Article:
They live in open forests and woodlands, mainly those dominated by eucalypts, with a well-developed understorey. They are sometimes seen in parks and gardens, preferring areas that are more than ten years old and can als be common in agricultural areas, particularly in areas with remnant patches or tree corridors near forests or woodlands.
The Striated Thornbill feeds mainly on insects, but may sometimes eat seeds, nectar or fruit. They mainly feed in trees in small flocks, but may sometimes feed on the ground. Will be seen feeding in mixed flocks with other small insect-eating birds. Striated Thornbills may be important in reducing psyllid infestations after Bell Miners (which 'farm' the psyllids) have been removed from an area.
Striated Thornbills breed in small related groups, defending a particular nesting territory. Both members of a pair of Striated Thornbills help to build the oval, domed nest, with a hooded entrance near the top, out of bark mixed with lichen, mosses and spider webs and egg sacs (the nest is commonly covered with white material), lining it with feathers, fur or soft plant down. The nest is usually in the outer branches of trees, shrubs and vine-covered saplings, mainly of eucalypts. The female incubates the eggs and both parents feed the young, along with other members of the breeding group. Nests may be parasitised by Horsfield's and Shining Bronze-cuckoos, as well as Fan-tailed Cuckoos. (2.) The Striated Thornbill is adversely affected by logging and eucalypt dieback.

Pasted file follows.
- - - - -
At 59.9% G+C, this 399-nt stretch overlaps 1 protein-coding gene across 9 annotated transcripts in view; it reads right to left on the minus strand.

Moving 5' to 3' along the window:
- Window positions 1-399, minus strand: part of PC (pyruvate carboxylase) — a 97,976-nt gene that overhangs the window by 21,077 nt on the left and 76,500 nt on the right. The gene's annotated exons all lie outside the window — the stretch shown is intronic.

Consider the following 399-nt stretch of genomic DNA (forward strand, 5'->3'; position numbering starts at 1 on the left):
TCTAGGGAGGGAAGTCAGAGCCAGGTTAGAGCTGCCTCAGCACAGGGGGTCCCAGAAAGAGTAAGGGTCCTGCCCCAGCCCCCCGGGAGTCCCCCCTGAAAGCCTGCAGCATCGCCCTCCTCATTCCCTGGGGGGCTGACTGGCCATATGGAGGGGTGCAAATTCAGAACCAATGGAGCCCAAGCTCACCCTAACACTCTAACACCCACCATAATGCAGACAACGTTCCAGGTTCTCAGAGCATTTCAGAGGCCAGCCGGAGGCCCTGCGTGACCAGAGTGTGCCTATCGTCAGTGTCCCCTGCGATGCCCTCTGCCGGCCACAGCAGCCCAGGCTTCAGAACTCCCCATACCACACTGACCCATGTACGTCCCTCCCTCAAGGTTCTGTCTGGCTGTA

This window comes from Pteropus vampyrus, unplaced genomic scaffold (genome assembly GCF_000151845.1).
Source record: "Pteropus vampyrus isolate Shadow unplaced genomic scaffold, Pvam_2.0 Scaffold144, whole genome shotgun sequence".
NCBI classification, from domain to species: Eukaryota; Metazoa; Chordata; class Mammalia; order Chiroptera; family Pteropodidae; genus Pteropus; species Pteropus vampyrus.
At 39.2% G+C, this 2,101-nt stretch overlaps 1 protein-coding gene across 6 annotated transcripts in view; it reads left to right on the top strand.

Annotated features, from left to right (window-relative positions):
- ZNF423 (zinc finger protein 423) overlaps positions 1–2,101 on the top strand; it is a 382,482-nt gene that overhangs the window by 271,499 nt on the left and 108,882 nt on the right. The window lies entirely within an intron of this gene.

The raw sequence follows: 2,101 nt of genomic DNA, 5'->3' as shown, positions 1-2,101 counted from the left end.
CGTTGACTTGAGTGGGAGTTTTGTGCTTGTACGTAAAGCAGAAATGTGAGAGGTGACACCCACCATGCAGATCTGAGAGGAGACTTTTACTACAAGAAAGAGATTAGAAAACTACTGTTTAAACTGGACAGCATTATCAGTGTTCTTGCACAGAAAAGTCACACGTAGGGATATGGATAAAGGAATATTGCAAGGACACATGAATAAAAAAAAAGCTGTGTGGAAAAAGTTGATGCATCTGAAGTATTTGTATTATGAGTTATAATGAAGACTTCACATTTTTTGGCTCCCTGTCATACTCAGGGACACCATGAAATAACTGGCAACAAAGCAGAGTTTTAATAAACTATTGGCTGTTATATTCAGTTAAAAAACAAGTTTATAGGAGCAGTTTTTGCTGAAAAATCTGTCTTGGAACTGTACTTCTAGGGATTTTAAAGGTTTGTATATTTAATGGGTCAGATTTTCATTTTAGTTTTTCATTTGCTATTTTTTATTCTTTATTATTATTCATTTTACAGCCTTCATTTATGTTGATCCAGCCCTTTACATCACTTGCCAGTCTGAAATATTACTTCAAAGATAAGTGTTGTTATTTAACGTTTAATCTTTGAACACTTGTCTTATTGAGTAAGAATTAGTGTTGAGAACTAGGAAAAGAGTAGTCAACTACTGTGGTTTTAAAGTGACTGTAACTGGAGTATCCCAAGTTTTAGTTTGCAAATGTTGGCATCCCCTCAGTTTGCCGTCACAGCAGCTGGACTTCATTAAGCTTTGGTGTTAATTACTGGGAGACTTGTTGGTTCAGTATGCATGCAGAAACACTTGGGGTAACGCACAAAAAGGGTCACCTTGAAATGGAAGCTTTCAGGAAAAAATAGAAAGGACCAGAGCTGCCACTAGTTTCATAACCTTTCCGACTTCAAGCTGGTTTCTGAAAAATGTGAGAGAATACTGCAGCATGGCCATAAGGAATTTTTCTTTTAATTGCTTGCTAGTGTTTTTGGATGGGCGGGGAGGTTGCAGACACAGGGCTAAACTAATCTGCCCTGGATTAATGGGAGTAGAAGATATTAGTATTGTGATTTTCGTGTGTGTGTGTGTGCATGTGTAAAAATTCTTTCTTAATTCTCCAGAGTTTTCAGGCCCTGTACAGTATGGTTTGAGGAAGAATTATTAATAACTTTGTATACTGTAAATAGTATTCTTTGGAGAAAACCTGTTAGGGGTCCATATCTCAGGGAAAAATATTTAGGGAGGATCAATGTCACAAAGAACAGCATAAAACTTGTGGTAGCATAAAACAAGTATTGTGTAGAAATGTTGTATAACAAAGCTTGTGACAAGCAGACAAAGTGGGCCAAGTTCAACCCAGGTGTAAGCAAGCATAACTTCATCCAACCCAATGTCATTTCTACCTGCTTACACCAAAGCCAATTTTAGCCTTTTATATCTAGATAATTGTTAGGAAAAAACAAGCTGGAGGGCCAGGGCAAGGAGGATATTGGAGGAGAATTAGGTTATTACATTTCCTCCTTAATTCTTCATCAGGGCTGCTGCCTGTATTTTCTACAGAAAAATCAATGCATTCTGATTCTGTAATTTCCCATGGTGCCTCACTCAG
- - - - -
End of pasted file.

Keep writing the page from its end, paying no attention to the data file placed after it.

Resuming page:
Female Superb Fairywren Malurus cyaneus
The Superb Fairywren, also known as the Superb Blue-wren or colloquially as the Blue Wren, is a passerine bird of the family Maluridae, common and familiar across southeastern Australia. The species is sedentary and territorial, also exhibiting a high degree of sexual dimorphism; the male in breeding plumage has a striking bright blue forehead, ear coverts, mantle, and tail, with a black mask and black or dark blue throat. Non-breeding males, females and juveniles are predominantly grey-brown in colour; this gave the early impression that males were polygamous, as all dull-coloured birds were taken for females. Two subspecies groups are recognized: the larger and darker Tasmanian form cyaneus and the smaller and paler mainland form cyanochlamys.
Like other fairywrens, the Superb Fairywren is notable for several peculiar behavioural characteristics; the birds are socially monogamous and sexually promiscuous, meaning that although they form pairs between one male and one female, each partner will mate with other individuals and even assist in raising the young from such pairings. Male wrens pluck yellow petals and display them to females as part of a courtship display.
The Superb Fairywren can be found in almost any area that has at least a little dense undergrowth for shelter, including grasslands with scattered shrubs, moderately thick forest, woodland, heaths, and domestic gardens. It has adapted well to the urban environment and is common in suburban Sydney, Canberra and Melbourne. Last October we brought you a page about the colony at Careel Bay playing fields and they are also seen happy at the beach in the sand dunes of Avalon. The Superb Fairywren mainly eats insects and supplements its diet with seeds. (3.)
References for birds shown here:
1. Marita Macrae
2. Bird in Backyards, Birdlife Australia
3. Superb Fairywren. (2013, April 5). In Wikipedia, The Free Encyclopedia. Retrieved from http://en.wikipedia.org/w/index.php?title=Superb_Fairywren&oldid=548878982
Photos by A J Guesdon, 1st of August 2013.